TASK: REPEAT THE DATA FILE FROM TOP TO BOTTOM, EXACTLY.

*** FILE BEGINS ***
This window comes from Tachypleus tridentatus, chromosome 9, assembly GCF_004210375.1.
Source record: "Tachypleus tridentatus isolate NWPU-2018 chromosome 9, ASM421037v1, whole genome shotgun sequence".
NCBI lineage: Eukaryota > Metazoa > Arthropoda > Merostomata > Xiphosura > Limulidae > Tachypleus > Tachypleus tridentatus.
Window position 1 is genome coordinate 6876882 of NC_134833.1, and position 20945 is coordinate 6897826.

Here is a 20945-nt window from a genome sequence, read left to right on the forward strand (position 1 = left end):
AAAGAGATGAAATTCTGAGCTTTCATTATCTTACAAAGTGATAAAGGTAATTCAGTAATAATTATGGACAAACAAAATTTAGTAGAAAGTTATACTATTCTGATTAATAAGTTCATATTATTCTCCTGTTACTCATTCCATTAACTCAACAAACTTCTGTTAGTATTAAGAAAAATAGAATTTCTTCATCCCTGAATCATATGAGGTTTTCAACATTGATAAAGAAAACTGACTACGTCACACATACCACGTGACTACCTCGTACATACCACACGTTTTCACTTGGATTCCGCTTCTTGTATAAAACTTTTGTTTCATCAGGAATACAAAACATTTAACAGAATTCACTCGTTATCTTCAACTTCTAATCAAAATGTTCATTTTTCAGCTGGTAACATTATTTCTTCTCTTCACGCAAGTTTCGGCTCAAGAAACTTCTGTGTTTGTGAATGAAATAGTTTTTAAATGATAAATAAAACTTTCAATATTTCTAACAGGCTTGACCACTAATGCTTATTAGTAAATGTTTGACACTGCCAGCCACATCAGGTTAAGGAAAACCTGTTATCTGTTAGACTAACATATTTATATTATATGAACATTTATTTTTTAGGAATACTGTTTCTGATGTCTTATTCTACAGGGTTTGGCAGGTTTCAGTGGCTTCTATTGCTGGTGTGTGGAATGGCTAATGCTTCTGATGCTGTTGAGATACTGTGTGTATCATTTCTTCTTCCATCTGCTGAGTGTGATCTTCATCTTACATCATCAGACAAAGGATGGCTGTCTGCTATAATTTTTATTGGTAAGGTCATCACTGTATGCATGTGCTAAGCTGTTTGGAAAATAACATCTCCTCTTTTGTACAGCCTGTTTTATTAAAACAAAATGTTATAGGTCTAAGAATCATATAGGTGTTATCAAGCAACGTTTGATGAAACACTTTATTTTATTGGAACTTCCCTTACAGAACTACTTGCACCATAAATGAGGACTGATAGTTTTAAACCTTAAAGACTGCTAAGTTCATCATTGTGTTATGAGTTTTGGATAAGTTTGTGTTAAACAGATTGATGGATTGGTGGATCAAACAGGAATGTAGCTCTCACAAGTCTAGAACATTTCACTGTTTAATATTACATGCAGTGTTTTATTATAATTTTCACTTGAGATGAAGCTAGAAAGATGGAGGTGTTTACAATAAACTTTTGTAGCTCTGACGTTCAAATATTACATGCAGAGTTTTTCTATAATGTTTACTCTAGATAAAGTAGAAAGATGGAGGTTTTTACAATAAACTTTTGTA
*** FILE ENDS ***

This window comes from Tachypleus tridentatus, chromosome 9, assembly GCF_004210375.1.
Source record: "Tachypleus tridentatus isolate NWPU-2018 chromosome 9, ASM421037v1, whole genome shotgun sequence".
NCBI lineage: Eukaryota > Metazoa > Arthropoda > Merostomata > Xiphosura > Limulidae > Tachypleus > Tachypleus tridentatus.
Window position 1 is genome coordinate 6876882 of NC_134833.1, and position 20945 is coordinate 6897826.

Here is a 20945-nt window from a genome sequence, read left to right on the forward strand (position 1 = left end):
AAAGAGATGAAATTCTGAGCTTTCATTATCTTACAAAGTGATAAAGGTAATTCAGTAATAATTATGGACAAACAAAATTTAGTAGAAAGTTATACTATTCTGATTAATAAGTTCATATTATTCTCCTGTTACTCATTCCATTAACTCAACAAACTTCTGTTAGTATTAAGAAAAATAGAATTTCTTCATCCCTGAATCATATGAGGTTTTCAACATTGATAAAGAAAACTGACTACGTCACACATACCACGTGACTACCTCGTACATACCACACGTTTTCACTTGGATTCCGCTTCTTGTATAAAACTTTTGTTTCATCAGGAATACAAAACATTTAACAGAATTCACTCGTTATCTTCAACTTCTAATCAAAATGTTCATTTTTCAGCTGGTAACATTATTTCTTCTCTTCACGCAAGTTTCGGCTCAAGAAACTTCTGTGTTTGTGAATGAAATAGTTTTTAAATGATAAATAAAACTTTCAATATTTCTAACAGGCTTGACCACTAATGCTTATTAGTAAATGTTTGACACTGCCAGCCACATCAGGTTAAGGAAAACCTGTTATCTGTTAGACTAACATATTTATATTATATGAACATTTATTTTTTAGGAATACTGTTTCTGATGTCTTATTCTACAGGGTTTGGCAGGTTTCAGTGGCTTCTATTGCTGGTGTGTGGAATGGCTAATGCTTCTGATGCTGTTGAGATACTGTGTGTATCATTTCTTCTTCCATCTGCTGAGTGTGATCTTCATCTTACATCATCAGACAAAGGATGGCTGTCTGCTATAATTTTTATTGGTAAGGTCATCACTGTATGCATGTGCTAAGCTGTTTGGAAAATAACATCTCCTCTTTTGTACAGCCTGTTTTATTAAAACAAAATGTTATAGGTCTAAGAATCATATAGGTGTTATCAAGCAACGTTTGATGAAACACTTTATTTTATTGGAACTTCCCTTACAGAACTACTTGCACCATAAATGAGGACTGATAGTTTTAAACCTTAAAGACTGCTAAGTTCATCATTGTGTTATGAGTTTTGGATAAGTTTGTGTTAAACAGATTGATGGATTGGTGGATCAAACAGGAATGTAGCTCTCACAAGTCTAGAACATTTCACTGTTTAATATTACATGCAGTGTTTTATTATAATTTTCACTTGAGATGAAGCTAGAAAGATGGAGGTGTTTACAATAAACTTTTGTAGCTCTGACGTTCAAATATTACATGCAGAGTTTTTCTATAATGTTTACTCTAGATAAAGTAGAAAGATGGAGGTTTTTACAATAAACTTTTGTA